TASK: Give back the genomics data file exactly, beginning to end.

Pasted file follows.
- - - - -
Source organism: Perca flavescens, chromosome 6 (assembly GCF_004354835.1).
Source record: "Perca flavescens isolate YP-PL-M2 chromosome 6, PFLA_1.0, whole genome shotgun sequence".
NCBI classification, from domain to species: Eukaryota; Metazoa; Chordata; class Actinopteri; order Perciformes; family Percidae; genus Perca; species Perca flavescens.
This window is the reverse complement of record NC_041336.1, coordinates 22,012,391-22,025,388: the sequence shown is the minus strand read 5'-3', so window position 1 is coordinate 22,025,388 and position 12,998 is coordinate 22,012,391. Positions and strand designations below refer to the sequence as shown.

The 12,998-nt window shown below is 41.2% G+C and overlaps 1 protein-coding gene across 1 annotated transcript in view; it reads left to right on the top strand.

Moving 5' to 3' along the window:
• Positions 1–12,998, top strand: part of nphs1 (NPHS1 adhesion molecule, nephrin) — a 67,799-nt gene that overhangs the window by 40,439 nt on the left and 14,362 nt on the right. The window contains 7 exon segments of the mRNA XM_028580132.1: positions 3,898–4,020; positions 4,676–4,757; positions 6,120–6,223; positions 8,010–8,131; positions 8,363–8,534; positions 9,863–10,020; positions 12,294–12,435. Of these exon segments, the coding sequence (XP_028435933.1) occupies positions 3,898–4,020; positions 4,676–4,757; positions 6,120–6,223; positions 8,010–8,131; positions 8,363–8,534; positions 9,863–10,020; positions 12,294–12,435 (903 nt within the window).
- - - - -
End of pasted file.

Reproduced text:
Source organism: Perca flavescens, chromosome 6 (assembly GCF_004354835.1).
Source record: "Perca flavescens isolate YP-PL-M2 chromosome 6, PFLA_1.0, whole genome shotgun sequence".
NCBI classification, from domain to species: Eukaryota; Metazoa; Chordata; class Actinopteri; order Perciformes; family Percidae; genus Perca; species Perca flavescens.
This window is the reverse complement of record NC_041336.1, coordinates 22,012,391-22,025,388: the sequence shown is the minus strand read 5'-3', so window position 1 is coordinate 22,025,388 and position 12,998 is coordinate 22,012,391. Positions and strand designations below refer to the sequence as shown.

The 12,998-nt window shown below is 41.2% G+C and overlaps 1 protein-coding gene across 1 annotated transcript in view; it reads left to right on the top strand.

Moving 5' to 3' along the window:
• Positions 1–12,998, top strand: part of nphs1 (NPHS1 adhesion molecule, nephrin) — a 67,799-nt gene that overhangs the window by 40,439 nt on the left and 14,362 nt on the right. The window contains 7 exon segments of the mRNA XM_028580132.1: positions 3,898–4,020; positions 4,676–4,757; positions 6,120–6,223; positions 8,010–8,131; positions 8,363–8,534; positions 9,863–10,020; positions 12,294–12,435. Of these exon segments, the coding sequence (XP_028435933.1) occupies positions 3,898–4,020; positions 4,676–4,757; positions 6,120–6,223; positions 8,010–8,131; positions 8,363–8,534; positions 9,863–10,020; positions 12,294–12,435 (903 nt within the window).